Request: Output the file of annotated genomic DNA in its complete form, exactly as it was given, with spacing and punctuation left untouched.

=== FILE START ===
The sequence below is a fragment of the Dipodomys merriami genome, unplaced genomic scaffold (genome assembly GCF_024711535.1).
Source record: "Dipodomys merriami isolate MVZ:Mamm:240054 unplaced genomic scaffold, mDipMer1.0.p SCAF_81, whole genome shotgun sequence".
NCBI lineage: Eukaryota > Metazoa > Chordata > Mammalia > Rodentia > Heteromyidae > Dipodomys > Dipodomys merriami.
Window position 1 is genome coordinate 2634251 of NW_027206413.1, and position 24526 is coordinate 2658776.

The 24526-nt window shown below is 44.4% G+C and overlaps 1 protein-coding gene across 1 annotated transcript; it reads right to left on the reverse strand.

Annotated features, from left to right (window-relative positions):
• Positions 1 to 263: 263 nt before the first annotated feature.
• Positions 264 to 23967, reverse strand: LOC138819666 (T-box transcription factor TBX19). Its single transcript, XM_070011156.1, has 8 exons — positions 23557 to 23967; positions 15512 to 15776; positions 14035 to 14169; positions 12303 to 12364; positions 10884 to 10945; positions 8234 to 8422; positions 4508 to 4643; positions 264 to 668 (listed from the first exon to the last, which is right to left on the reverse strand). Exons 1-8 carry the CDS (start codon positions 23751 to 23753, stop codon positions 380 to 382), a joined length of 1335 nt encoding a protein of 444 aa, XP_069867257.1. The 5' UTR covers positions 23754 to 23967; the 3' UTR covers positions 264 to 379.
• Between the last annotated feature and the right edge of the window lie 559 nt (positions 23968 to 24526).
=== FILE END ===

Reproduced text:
The sequence below is a fragment of the Dipodomys merriami genome, unplaced genomic scaffold (genome assembly GCF_024711535.1).
Source record: "Dipodomys merriami isolate MVZ:Mamm:240054 unplaced genomic scaffold, mDipMer1.0.p SCAF_81, whole genome shotgun sequence".
NCBI lineage: Eukaryota > Metazoa > Chordata > Mammalia > Rodentia > Heteromyidae > Dipodomys > Dipodomys merriami.
Window position 1 is genome coordinate 2634251 of NW_027206413.1, and position 24526 is coordinate 2658776.

The 24526-nt window shown below is 44.4% G+C and overlaps 1 protein-coding gene across 1 annotated transcript; it reads right to left on the reverse strand.

Annotated features, from left to right (window-relative positions):
• Positions 1 to 263: 263 nt before the first annotated feature.
• Positions 264 to 23967, reverse strand: LOC138819666 (T-box transcription factor TBX19). Its single transcript, XM_070011156.1, has 8 exons — positions 23557 to 23967; positions 15512 to 15776; positions 14035 to 14169; positions 12303 to 12364; positions 10884 to 10945; positions 8234 to 8422; positions 4508 to 4643; positions 264 to 668 (listed from the first exon to the last, which is right to left on the reverse strand). Exons 1-8 carry the CDS (start codon positions 23751 to 23753, stop codon positions 380 to 382), a joined length of 1335 nt encoding a protein of 444 aa, XP_069867257.1. The 5' UTR covers positions 23754 to 23967; the 3' UTR covers positions 264 to 379.
• Between the last annotated feature and the right edge of the window lie 559 nt (positions 23968 to 24526).